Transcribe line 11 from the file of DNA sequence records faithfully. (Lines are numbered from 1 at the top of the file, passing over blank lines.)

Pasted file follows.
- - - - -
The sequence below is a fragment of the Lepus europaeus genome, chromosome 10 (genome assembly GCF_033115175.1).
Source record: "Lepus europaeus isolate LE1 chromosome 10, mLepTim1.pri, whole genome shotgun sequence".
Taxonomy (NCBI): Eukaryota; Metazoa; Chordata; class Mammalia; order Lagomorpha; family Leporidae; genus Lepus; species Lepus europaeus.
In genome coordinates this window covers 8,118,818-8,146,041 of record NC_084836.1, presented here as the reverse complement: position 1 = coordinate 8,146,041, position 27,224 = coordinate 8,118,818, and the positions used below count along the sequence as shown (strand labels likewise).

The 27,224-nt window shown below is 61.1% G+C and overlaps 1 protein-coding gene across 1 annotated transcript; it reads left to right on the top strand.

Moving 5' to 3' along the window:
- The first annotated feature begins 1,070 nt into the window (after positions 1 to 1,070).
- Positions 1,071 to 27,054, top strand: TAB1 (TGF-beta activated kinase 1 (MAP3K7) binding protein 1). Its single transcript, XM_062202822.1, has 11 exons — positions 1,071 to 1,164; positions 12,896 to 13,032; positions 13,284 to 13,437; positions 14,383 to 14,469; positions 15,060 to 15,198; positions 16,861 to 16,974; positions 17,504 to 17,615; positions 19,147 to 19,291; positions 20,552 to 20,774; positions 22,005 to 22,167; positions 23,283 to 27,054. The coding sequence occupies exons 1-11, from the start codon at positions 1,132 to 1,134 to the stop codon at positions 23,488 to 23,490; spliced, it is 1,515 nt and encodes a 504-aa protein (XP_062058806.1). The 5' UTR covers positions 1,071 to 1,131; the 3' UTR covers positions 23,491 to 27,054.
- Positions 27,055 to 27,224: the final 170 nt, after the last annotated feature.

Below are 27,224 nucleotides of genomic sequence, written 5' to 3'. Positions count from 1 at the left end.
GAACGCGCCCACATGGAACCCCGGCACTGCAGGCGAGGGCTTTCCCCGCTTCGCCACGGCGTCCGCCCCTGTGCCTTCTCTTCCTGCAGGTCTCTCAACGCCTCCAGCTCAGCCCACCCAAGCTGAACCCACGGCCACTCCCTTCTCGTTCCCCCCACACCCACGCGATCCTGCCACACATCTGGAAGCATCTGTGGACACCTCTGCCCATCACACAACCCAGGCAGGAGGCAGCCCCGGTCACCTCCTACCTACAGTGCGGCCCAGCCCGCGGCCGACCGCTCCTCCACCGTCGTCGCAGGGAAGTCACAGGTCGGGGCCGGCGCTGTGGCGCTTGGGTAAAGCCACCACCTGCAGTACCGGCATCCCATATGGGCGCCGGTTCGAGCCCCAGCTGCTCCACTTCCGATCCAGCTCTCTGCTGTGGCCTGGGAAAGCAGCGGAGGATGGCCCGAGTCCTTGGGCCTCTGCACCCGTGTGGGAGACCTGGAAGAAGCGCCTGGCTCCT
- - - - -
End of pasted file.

GAACGCGCCCACATGGAACCCCGGCACTGCAGGCGAGGGCTTTCCCCGCTTCGCCACGGCGTCCGCCCCTGTGCCTTCTCTTCCTGCAGGTCTCTCAACGCCTCCAGCTCAGCCCACCCAAGCTGAACCCACGGCCACTCCCTTCTCGTTCCCCCCACACCCACGCGATCCTGCCACACATCTGGAAGCATCTGTGGACACCTCTGCCCATCACACAACCCAGGCAGGAGGCAGCCCCGGTCACCTCCTACCTACAGTGCGGCCCAGCCCGCGGCCGACCGCTCCTCCACCGTCGTCGCAGGGAAGTCACAGGTCGGGGCCGGCGCTGTGGCGCTTGGGTAAAGCCACCACCTGCAGTACCGGCATCCCATATGGGCGCCGGTTCGAGCCCCAGCTGCTCCACTTCCGATCCAGCTCTCTGCTGTGGCCTGGGAAAGCAGCGGAGGATGGCCCGAGTCCTTGGGCCTCTGCACCCGTGTGGGAGACCTGGAAGAAGCGCCTGGCTCCT